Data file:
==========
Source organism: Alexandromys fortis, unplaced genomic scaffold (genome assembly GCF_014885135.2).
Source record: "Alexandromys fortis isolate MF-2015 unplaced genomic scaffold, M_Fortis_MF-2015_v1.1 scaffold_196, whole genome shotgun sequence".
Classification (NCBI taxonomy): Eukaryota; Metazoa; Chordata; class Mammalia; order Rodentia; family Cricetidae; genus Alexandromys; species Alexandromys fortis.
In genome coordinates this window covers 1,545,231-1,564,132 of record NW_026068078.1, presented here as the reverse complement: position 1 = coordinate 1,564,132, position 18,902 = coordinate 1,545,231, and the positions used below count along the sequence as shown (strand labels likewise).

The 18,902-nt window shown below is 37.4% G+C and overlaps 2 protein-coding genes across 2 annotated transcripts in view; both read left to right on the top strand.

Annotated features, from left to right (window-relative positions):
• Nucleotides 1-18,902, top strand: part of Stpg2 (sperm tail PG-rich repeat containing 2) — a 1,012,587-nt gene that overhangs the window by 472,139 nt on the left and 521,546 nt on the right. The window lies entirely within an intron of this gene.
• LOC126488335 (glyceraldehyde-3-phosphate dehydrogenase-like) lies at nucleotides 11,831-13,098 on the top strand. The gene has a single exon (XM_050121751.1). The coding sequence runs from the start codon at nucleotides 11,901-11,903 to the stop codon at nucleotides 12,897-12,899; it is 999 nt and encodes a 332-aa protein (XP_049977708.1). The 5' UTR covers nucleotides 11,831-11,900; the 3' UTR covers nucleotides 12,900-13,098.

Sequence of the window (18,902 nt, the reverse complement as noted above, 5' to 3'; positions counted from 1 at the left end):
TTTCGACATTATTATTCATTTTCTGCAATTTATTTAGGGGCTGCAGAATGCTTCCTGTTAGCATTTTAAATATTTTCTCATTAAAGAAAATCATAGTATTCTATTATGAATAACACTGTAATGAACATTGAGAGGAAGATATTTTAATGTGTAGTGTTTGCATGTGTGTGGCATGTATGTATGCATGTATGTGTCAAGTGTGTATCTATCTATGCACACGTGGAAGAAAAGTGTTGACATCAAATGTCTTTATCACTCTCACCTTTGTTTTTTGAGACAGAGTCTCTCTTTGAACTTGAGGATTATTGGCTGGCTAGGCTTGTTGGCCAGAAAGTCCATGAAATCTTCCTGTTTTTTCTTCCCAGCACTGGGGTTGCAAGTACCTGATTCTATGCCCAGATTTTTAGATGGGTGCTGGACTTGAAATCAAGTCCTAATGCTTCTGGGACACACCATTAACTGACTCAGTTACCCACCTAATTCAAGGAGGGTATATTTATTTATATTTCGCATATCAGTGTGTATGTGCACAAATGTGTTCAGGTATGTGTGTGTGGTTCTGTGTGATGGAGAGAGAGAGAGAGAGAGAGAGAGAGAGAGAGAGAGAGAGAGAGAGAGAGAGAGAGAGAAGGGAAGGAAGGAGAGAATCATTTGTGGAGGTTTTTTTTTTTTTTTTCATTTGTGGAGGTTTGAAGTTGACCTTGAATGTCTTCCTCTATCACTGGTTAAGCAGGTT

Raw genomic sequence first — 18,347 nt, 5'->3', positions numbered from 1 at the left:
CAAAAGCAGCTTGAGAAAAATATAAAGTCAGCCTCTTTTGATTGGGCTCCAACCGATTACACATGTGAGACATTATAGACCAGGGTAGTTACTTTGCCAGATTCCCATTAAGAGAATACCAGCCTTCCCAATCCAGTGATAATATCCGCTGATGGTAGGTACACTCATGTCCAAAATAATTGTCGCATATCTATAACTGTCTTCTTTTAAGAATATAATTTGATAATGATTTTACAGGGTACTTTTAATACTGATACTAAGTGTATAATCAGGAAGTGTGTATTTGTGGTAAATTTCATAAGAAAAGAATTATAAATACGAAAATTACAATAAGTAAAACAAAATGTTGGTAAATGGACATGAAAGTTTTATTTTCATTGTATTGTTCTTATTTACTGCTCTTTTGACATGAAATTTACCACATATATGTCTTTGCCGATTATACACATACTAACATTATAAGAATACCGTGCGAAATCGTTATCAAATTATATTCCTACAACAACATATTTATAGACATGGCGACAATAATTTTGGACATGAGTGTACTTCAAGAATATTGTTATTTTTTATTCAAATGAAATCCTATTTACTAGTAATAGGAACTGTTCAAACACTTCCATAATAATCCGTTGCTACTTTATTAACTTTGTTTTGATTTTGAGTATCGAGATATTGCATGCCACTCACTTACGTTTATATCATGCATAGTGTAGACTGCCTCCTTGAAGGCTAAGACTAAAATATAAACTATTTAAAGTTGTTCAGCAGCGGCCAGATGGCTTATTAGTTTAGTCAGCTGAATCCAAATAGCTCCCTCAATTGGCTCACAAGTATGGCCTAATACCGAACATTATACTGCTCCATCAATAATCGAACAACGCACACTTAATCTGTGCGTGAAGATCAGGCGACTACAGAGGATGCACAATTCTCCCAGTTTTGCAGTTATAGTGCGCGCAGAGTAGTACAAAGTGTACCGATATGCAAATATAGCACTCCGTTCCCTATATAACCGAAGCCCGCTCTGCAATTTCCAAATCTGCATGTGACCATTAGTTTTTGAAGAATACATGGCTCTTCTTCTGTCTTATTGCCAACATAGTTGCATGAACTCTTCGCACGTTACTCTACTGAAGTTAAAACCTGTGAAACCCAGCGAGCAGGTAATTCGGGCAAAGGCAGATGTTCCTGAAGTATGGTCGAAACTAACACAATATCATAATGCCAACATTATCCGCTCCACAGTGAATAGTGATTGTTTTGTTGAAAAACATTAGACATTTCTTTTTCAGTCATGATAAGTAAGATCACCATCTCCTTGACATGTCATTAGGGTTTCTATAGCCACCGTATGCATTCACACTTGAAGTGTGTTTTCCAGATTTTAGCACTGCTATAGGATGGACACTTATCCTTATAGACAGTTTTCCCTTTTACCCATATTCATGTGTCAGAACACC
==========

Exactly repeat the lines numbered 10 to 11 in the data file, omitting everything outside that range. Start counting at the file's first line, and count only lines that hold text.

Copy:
TTTCGACATTATTATTCATTTTCTGCAATTTATTTAGGGGCTGCAGAATGCTTCCTGTTAGCATTTTAAATATTTTCTCATTAAAGAAAATCATAGTATTCTATTATGAATAACACTGTAATGAACATTGAGAGGAAGATATTTTAATGTGTAGTGTTTGCATGTGTGTGGCATGTATGTATGCATGTATGTGTCAAGTGTGTATCTATCTATGCACACGTGGAAGAAAAGTGTTGACATCAAATGTCTTTATCACTCTCACCTTTGTTTTTTGAGACAGAGTCTCTCTTTGAACTTGAGGATTATTGGCTGGCTAGGCTTGTTGGCCAGAAAGTCCATGAAATCTTCCTGTTTTTTCTTCCCAGCACTGGGGTTGCAAGTACCTGATTCTATGCCCAGATTTTTAGATGGGTGCTGGACTTGAAATCAAGTCCTAATGCTTCTGGGACACACCATTAACTGACTCAGTTACCCACCTAATTCAAGGAGGGTATATTTATTTATATTTCGCATATCAGTGTGTATGTGCACAAATGTGTTCAGGTATGTGTGTGTGGTTCTGTGTGATGGAGAGAGAGAGAGAGAGAGAGAGAGAGAGAGAGAGAGAGAGAGAGAGAGAGAGAGAGAGAAGGGAAGGAAGGAGAGAATCATTTGTGGAGGTTTTTTTTTTTTTTTTCATTTGTGGAGGTTTGAAGTTGACCTTGAATGTCTTCCTCTATCACTGGTTAAGCAGGTT

Raw genomic sequence first — 18,347 nt, 5'->3', positions numbered from 1 at the left: